38. Wang, L.-Q.; Meselhy, M.R.; Li, Y.; Qin, G.-W.; Hattori, M. Human Intestinal Bacteria Capable of Transforming Secoisolariciresinol Diglucoside to Mammalian Lignans, Enterodiol and Enterolactone. Chem. Pharm. Bull. 2000, 48, 1606–1610.
  39. Corsini, E.; Dell’Agli, M.; Facchi, A.; De Fabiani, E.; Lucchi, L.; Boraso, M.S.; Marinovich, M.; Galli, C.L. Enterodiol and Enterolactone Modulate the Immune Response by Acting on Nuclear Factor-κB (NF-κB) Signaling. J. Agric. Food Chem. 2010, 58, 6678–6684.
  40. Almousa, A.A.; Meurens, F.; Krol, E.S.; Alcorn, J. Linoorbitides and enterolactone mitigate inflammation-induced oxidative stress and loss of intestinal epithelial barrier integrity. Int. Immunopharmacol. 2018, 64, 42–51.
  41. Camuesco, D.; Comalada, M.; Rodriguez-Cabezas, M.E.; Nieto, A.; Lorente, M.D.; Concha, A.; Zarzuelo, A.; Gálvez, J. The intestinal anti-inflammatory effect of quercitrin is associated with an inhibition in iNOS expression. Br. J. Pharmacol. 2004, 143, 908–918.
  42. Comalada, M.; Camuesco, D.; Sierra, S.; Ballester, I.; Xaus, J.; Gálvez, J.; Zarzuelo, A. In vivoquercitrin anti-inflammatory effect involves release of quercetin, which inhibits inflammation through down-regulation of the NF-κB pathway. Eur. J. Immunol. 2005, 35, 584–592.
  43. Kim, D.-H.; Kim, S.-Y.; Park, S.-Y.; Han, M.J. Metabolism of Quercitrin by Human Intestinal Bacteria and Its Relation to Some Biological Activities. Biol. Pharm. Bull. 1999, 22, 749–751.
  44. Park, S.Y.; Kim, J.H.; Kim, D.H. Purification and characterization of quercitrin-hydrolyzing α-L-rhamnosidase from Fusobacterium K-60, a human intestinal bacterium. J. Microbiol. Biotechnol. 2005, 15, 519–524.
  45. Mascaraque, C.; Aranda, C.; Ocón, B.; Monte, M.J.; Suárez, M.D.; Zarzuelo, A.; Marín, J.J.G.; Martínez-Augustin, O.; de Medina, F.S. Rutin has intestinal antiinflammatory effects in the CD4+ CD62L+ T cell transfer model of colitis. Pharmacol. Res. 2014, 90, 48–57.
  46. Kwon, K.H.; Murakami, A.; Tanaka, T.; Ohigashi, H. Dietary rutin, but not its aglycone quercetin, ameliorates dextran sulfate sodium-induced experimental colitis in mice: Attenuation of pro-inflammatory gene expression. Biochem. Pharmacol. 2005, 69, 395–406.
  47. Cruz, T.; Gálvez, J.; Ocete, M.; Crespo, M.; de Medina, F.-H.S.; Zarzuelo, A. Oral administration of rutoside can ameliorate inflammatory bowel disease in rats. Life Sci. 1998, 62, 687–695.
  48. Bokkenheuser, V.D.; Shackleton, C.H.; Winter, J. Hydrolysis of dietary flavonoid glycosides by strains of intestinal Bacteroides from humans. Biochem. J. 1987, 248, 953–956.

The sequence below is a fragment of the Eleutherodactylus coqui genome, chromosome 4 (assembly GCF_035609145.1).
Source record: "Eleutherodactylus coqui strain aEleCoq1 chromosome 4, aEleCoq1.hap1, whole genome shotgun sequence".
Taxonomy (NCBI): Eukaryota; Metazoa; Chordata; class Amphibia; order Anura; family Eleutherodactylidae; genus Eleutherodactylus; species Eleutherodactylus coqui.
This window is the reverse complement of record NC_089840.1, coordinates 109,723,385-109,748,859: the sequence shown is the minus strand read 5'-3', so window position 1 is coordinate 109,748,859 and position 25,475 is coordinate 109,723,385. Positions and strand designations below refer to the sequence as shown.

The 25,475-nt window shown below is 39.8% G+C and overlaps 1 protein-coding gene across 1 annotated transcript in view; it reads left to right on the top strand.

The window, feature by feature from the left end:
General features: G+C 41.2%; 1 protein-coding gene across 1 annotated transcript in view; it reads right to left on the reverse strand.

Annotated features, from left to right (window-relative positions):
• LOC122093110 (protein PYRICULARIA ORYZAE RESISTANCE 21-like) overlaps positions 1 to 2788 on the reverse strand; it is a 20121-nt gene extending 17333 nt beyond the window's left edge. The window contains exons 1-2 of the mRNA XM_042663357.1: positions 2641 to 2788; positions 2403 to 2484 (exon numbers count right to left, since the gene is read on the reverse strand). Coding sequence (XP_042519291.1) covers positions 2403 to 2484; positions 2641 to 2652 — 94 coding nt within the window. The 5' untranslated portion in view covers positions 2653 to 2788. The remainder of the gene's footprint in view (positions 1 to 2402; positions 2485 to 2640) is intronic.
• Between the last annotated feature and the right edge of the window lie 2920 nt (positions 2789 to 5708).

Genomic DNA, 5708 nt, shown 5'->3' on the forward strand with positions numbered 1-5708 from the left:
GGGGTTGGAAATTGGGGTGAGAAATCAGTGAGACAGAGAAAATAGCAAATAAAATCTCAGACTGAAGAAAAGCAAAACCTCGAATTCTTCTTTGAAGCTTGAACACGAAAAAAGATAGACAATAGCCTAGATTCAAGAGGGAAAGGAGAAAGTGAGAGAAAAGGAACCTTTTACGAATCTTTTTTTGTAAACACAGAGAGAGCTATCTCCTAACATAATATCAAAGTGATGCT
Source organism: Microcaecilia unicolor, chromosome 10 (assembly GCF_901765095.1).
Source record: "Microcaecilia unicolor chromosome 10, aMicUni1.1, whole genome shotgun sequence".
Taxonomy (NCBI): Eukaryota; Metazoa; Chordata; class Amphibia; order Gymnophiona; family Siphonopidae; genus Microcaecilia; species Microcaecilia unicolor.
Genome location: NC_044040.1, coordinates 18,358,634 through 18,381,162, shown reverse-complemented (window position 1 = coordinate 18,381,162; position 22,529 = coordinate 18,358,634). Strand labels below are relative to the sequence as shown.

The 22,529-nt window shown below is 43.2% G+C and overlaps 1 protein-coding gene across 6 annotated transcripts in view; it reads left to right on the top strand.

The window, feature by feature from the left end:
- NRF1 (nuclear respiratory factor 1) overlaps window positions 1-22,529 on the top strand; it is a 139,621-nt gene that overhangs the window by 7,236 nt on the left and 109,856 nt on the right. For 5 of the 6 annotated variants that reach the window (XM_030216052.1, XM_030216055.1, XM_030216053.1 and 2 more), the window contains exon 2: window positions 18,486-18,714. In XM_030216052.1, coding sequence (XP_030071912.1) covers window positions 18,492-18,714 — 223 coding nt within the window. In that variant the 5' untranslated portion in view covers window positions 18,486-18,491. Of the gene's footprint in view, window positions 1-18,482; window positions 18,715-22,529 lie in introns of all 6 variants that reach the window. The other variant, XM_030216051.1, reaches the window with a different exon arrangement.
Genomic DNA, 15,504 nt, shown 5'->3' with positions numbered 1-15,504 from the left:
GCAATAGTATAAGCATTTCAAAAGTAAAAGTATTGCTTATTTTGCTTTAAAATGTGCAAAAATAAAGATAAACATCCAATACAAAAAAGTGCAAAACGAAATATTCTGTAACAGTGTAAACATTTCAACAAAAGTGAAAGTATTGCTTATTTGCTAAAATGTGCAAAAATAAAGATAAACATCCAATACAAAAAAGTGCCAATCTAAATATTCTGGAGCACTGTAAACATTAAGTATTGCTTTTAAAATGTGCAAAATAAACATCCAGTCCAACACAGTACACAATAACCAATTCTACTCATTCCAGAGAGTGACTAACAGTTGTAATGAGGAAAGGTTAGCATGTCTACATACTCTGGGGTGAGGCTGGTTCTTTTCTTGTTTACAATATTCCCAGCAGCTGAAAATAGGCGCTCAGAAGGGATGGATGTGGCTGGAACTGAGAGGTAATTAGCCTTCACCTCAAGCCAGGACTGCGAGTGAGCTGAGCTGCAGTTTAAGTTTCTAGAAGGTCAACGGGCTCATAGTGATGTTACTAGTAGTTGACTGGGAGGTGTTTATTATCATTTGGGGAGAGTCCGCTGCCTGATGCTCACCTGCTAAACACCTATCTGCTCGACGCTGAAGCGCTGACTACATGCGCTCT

49. Seo-Hyeon, B.; Yang-Jin, H.; Juwon, S.; Sung-Woon, H.; Dong-Hyun, K. Metabolism of Rutin and Poncirin by Human Intestinal Microbiota and Cloning of Their Metabolizing. J. Microbiol. Biotechnol. 2015, 25, 18–25.
  50. Shin, N.R.; Moon, J.S.; Shin, S.-Y.; Li, L.; Lee, Y.B.; Kim, T.-J.; Han, N.S. Isolation and characterization of human intestinal Enterococcus avium EFEL009 converting rutin to quercetin. Lett. Appl. Microbiol. 2016, 62, 68–74.
  51. Beekwilder, J.; Marcozzi, D.; Vecchi, S.; De Vos, R.; Janssen, P.; Francke, C.; Vlieg, J.V.H.; Hall, R.D. Characterization of Rhamnosidases from Lactobacillus plantarum and Lactobacillus acidophilus. Appl. Environ. Microbiol. 2009, 75, 3447–3454.
  52. Riva, A.; Kolimár, D.; Spittler, A.; Wisgrill, L.; Herbold, C.W.; Abrankó, L.; Berry, D. Conversion of Rutin, a Prevalent Dietary Flavonol, by the Human Gut Microbiota. Front. Microbiol. 2020, 11, 1–11.
  53. Kim, M.; Kim, N.; Han, J. Metabolism of Kaempferia parviflora Polymethoxyflavones by Human Intestinal Bacterium Bautia sp. MRG-PMF1. J. Agric. Food Chem. 2014, 62, 12377–12383.
  54. Corrêa, T.A.F.; Rogero, M.M.; Hassimotto, N.M.A.; Lajolo, F.M. The Two-Way Polyphenols-Microbiota Interactions and Their Effects on Obesity and Related Metabolic Diseases. Front. Nutr. 2019, 6, 188.
  55. Braune, A.; Blaut, M. Bacterial species involved in the conversion of dietary flavonoids in the human gut. Gut Microbes 2016, 7, 216–234.
  56. Jang, S.-E.; Choi, J.-R.; Han, M.J.; Kim, N.-H. The Preventive and Curative Effect of Cyanidin-3β-D-Glycoside and Its Metabolite Protocatechuic Acid Against TNBS-induced Colitis in Mice. Nat. Prod. Sci. 2016, 22, 282–286.
  57. Min, S.-W.; Ryu, S.-N.; Kim, D.-H. Anti-inflammatory effects of black rice, cyanidin-3-O-β-d-glycoside, and its metabolites, cyanidin and protocatechuic acid. Int. Immunopharmacol. 2010, 10, 959–966.
  58. Ozdal, T.; Sela, D.A.; Xiao, J.; Boyacioglu, D.; Chen, F.; Capanoglu, E. The Reciprocal Interactions between Polyphenols and Gut Microbiota and Effects on Bioaccessibility. Nutrients 2016, 8, 78.
  59. Moco, S.; Martin, F.-P.J.; Rezzi, S. Metabolomics View on Gut Microbiome Modulation by Polyphenol-rich Foods. J. Proteome Res. 2012, 11, 4781–4790.
  60. Rowland, I.; Gibson, G.; Heinken, A.; Scott, K.; Swann, J.; Thiele, I.; Tuohy, K. Gut microbiota functions: Metabolism of nutrients and other food components. Eur. J. Nutr. 2018, 57, 1–24.